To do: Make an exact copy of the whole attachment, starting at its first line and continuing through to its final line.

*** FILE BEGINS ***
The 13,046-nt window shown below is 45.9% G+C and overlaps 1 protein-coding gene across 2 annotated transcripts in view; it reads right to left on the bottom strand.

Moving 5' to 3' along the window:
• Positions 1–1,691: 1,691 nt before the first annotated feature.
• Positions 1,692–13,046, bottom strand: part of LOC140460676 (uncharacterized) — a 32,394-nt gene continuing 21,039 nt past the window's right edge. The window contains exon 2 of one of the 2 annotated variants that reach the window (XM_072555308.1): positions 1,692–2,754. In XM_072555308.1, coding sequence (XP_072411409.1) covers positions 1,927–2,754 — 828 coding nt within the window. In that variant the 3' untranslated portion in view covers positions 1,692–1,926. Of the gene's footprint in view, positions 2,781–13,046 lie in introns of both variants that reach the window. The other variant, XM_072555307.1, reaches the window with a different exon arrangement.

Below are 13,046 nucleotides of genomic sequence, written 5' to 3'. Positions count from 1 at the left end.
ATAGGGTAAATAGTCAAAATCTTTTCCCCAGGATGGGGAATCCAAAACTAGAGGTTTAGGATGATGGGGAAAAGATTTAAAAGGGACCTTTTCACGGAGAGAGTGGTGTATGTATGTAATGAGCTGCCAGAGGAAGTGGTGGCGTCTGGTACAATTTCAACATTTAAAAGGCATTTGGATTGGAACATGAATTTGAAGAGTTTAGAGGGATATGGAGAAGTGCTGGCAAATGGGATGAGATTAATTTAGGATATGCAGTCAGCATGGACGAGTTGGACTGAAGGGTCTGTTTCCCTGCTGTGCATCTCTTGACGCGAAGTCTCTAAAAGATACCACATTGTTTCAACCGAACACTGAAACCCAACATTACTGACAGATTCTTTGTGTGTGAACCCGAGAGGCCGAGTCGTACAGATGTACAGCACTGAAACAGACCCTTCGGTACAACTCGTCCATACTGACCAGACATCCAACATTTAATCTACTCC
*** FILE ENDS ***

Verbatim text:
The 13,046-nt window shown below is 45.9% G+C and overlaps 1 protein-coding gene across 2 annotated transcripts in view; it reads right to left on the bottom strand.

Moving 5' to 3' along the window:
• Positions 1–1,691: 1,691 nt before the first annotated feature.
• Positions 1,692–13,046, bottom strand: part of LOC140460676 (uncharacterized) — a 32,394-nt gene continuing 21,039 nt past the window's right edge. The window contains exon 2 of one of the 2 annotated variants that reach the window (XM_072555308.1): positions 1,692–2,754. In XM_072555308.1, coding sequence (XP_072411409.1) covers positions 1,927–2,754 — 828 coding nt within the window. In that variant the 3' untranslated portion in view covers positions 1,692–1,926. Of the gene's footprint in view, positions 2,781–13,046 lie in introns of both variants that reach the window. The other variant, XM_072555307.1, reaches the window with a different exon arrangement.

Below are 13,046 nucleotides of genomic sequence, written 5' to 3'. Positions count from 1 at the left end.
ATAGGGTAAATAGTCAAAATCTTTTCCCCAGGATGGGGAATCCAAAACTAGAGGTTTAGGATGATGGGGAAAAGATTTAAAAGGGACCTTTTCACGGAGAGAGTGGTGTATGTATGTAATGAGCTGCCAGAGGAAGTGGTGGCGTCTGGTACAATTTCAACATTTAAAAGGCATTTGGATTGGAACATGAATTTGAAGAGTTTAGAGGGATATGGAGAAGTGCTGGCAAATGGGATGAGATTAATTTAGGATATGCAGTCAGCATGGACGAGTTGGACTGAAGGGTCTGTTTCCCTGCTGTGCATCTCTTGACGCGAAGTCTCTAAAAGATACCACATTGTTTCAACCGAACACTGAAACCCAACATTACTGACAGATTCTTTGTGTGTGAACCCGAGAGGCCGAGTCGTACAGATGTACAGCACTGAAACAGACCCTTCGGTACAACTCGTCCATACTGACCAGACATCCAACATTTAATCTACTCC